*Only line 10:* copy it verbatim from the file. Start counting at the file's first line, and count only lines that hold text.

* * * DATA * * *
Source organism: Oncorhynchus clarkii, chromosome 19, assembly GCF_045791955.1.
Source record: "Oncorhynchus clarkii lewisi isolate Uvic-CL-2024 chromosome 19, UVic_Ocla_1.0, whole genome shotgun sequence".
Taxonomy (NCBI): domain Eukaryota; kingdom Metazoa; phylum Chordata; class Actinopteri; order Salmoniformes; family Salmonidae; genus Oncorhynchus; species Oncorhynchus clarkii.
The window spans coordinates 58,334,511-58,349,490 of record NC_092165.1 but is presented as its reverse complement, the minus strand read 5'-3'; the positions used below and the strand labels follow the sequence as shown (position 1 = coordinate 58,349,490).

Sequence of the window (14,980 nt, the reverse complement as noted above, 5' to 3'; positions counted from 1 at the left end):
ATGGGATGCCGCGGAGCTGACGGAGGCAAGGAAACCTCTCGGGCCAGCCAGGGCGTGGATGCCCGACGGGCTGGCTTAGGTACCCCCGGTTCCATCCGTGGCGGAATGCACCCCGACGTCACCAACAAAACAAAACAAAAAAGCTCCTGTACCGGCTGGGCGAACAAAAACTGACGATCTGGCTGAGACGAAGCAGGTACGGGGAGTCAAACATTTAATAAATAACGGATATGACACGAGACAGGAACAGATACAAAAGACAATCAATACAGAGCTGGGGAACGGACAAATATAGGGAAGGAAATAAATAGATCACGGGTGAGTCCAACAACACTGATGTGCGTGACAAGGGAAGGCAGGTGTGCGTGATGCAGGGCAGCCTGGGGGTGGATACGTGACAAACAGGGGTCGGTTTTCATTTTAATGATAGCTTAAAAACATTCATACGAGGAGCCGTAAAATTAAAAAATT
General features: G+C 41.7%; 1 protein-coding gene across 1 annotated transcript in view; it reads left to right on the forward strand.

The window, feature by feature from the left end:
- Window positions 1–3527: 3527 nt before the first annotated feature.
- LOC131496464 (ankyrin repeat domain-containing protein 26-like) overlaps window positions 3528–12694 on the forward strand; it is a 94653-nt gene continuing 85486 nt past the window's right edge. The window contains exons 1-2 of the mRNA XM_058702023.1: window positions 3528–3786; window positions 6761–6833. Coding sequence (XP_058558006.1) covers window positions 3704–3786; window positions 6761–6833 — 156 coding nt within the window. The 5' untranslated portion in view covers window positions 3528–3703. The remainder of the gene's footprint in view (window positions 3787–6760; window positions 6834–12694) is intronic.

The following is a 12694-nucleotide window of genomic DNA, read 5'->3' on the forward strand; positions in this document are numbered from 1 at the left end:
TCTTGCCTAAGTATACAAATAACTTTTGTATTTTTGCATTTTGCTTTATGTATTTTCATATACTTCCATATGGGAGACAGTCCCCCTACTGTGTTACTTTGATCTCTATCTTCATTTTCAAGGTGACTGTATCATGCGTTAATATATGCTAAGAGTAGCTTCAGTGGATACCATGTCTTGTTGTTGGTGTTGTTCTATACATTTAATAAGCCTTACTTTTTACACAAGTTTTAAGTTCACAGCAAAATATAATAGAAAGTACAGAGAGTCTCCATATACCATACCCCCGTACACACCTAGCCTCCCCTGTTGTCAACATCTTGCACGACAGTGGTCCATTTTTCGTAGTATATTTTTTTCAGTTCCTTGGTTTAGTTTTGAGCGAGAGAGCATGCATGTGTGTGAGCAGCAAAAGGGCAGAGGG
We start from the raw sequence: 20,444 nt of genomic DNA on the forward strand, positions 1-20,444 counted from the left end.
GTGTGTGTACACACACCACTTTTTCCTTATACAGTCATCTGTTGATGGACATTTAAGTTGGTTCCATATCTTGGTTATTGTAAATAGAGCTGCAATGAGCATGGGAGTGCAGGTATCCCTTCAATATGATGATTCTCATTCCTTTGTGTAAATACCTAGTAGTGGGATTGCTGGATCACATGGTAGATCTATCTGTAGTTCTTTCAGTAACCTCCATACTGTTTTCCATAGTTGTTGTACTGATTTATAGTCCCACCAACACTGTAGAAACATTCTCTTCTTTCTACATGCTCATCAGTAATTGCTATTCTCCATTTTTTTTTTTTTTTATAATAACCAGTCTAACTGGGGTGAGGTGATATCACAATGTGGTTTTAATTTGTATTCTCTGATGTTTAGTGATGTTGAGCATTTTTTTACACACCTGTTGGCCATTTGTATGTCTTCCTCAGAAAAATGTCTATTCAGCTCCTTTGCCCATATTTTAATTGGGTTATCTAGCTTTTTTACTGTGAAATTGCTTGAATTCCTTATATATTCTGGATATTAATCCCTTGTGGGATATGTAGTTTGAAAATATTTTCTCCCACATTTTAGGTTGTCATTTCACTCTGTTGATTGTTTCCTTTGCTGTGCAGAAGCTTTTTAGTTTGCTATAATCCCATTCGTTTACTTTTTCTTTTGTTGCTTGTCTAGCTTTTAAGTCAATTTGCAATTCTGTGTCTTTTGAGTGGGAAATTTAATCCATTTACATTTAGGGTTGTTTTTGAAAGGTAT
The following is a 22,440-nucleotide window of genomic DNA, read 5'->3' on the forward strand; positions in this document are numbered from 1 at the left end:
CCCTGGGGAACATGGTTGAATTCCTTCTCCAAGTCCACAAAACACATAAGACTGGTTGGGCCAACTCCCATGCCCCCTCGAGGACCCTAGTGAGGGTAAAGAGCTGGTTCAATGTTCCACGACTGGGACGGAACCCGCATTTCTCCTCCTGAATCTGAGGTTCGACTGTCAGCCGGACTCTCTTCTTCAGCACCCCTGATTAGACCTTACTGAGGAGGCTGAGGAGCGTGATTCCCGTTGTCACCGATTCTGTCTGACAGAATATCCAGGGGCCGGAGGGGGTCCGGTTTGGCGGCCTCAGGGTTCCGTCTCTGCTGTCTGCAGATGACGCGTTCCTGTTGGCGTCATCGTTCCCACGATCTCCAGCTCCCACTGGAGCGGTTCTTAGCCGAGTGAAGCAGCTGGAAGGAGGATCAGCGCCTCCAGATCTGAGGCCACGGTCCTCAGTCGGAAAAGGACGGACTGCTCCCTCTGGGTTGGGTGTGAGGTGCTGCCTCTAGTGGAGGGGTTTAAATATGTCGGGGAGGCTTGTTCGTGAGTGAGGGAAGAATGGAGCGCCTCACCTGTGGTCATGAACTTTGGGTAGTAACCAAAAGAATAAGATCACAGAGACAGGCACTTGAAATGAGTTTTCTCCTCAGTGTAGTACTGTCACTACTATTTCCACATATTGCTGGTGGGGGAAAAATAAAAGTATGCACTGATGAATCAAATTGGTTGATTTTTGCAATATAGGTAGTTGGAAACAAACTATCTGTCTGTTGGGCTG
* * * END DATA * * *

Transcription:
- LOC131496464 (ankyrin repeat domain-containing protein 26-like) overlaps window positions 3528–12694 on the forward strand; it is a 94653-nt gene continuing 85486 nt past the window's right edge. The window contains exons 1-2 of the mRNA XM_058702023.1: window positions 3528–3786; window positions 6761–6833. Coding sequence (XP_058558006.1) covers window positions 3704–3786; window positions 6761–6833 — 156 coding nt within the window. The 5' untranslated portion in view covers window positions 3528–3703. The remainder of the gene's footprint in view (window positions 3787–6760; window positions 6834–12694) is intronic.